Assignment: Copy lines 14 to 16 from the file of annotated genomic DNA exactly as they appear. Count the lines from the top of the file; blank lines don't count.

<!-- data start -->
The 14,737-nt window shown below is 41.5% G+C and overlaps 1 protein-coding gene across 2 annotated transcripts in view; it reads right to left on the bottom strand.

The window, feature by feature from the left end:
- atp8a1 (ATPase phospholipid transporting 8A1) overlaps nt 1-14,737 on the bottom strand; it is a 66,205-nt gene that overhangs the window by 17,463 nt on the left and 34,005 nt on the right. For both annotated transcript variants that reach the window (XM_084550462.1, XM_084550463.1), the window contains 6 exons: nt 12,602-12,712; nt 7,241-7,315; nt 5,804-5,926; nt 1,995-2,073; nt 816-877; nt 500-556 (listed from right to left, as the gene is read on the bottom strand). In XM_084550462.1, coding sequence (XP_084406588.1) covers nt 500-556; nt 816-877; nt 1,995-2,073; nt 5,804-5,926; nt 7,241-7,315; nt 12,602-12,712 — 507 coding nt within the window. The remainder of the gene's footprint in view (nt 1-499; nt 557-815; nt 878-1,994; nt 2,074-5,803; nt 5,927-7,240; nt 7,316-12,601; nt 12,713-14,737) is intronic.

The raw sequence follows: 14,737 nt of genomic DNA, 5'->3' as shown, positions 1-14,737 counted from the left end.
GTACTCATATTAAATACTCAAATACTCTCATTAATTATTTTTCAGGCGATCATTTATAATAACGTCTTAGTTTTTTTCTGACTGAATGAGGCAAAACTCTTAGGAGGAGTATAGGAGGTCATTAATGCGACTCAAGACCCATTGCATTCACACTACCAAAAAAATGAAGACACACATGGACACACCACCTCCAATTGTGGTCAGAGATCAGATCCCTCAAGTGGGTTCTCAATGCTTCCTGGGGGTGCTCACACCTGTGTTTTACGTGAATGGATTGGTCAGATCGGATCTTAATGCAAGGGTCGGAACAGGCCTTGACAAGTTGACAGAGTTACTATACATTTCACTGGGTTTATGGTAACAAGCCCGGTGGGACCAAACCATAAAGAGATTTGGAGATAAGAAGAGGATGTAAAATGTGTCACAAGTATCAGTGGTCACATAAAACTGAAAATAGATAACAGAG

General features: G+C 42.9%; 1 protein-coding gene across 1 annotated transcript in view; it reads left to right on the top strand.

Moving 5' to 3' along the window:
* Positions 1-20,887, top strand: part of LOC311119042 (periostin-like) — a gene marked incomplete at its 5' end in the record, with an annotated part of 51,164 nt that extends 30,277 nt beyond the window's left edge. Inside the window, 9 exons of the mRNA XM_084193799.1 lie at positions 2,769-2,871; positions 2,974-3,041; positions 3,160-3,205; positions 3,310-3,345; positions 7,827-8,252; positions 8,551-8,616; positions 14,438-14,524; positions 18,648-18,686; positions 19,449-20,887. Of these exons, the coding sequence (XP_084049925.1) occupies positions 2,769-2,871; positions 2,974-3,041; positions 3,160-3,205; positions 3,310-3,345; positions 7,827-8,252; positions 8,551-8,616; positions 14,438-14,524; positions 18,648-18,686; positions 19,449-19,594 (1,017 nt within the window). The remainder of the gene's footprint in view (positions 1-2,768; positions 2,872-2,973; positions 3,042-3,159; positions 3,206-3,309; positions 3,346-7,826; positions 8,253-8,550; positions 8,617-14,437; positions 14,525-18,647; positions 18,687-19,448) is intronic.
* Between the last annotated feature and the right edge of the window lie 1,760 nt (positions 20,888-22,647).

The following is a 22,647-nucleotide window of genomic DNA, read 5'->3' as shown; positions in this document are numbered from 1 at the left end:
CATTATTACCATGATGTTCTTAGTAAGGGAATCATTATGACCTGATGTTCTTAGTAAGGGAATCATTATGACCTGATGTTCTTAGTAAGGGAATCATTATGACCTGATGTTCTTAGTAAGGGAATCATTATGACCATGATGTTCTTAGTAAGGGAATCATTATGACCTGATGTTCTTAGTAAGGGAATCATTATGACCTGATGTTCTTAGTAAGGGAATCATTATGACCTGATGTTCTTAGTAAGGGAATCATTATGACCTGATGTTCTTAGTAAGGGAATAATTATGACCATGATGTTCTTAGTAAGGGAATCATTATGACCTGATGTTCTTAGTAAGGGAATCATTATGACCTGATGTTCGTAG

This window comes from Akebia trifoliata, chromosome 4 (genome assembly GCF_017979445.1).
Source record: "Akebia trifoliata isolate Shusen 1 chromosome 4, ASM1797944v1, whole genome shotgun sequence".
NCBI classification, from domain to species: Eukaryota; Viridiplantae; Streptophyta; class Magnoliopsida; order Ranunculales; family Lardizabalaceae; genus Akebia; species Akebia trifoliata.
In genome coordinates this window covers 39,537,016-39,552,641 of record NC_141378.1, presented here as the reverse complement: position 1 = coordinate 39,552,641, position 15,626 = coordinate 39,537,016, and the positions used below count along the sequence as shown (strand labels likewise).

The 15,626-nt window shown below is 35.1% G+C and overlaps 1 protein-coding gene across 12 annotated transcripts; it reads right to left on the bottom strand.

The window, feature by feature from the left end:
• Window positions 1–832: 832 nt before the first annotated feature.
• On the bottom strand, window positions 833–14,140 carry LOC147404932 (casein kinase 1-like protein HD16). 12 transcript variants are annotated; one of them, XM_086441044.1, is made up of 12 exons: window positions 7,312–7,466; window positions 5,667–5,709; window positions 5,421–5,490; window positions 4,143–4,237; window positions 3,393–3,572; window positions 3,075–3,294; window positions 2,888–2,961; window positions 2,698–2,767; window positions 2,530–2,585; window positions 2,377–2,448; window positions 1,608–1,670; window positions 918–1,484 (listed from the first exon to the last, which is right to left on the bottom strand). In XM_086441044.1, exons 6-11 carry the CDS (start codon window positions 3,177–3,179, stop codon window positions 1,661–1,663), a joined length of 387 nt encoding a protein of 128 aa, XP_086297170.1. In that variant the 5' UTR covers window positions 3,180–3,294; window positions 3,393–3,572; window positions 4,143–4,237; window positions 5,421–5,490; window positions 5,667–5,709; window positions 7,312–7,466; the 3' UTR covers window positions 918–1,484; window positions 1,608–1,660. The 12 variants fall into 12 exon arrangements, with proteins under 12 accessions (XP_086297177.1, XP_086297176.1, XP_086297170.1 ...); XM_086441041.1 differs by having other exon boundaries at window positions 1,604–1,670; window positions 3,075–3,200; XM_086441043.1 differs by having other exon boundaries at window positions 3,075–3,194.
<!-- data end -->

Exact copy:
NCBI classification, from domain to species: Eukaryota; Viridiplantae; Streptophyta; class Magnoliopsida; order Ranunculales; family Lardizabalaceae; genus Akebia; species Akebia trifoliata.
In genome coordinates this window covers 39,537,016-39,552,641 of record NC_141378.1, presented here as the reverse complement: position 1 = coordinate 39,552,641, position 15,626 = coordinate 39,537,016, and the positions used below count along the sequence as shown (strand labels likewise).

The 15,626-nt window shown below is 35.1% G+C and overlaps 1 protein-coding gene across 12 annotated transcripts; it reads right to left on the bottom strand.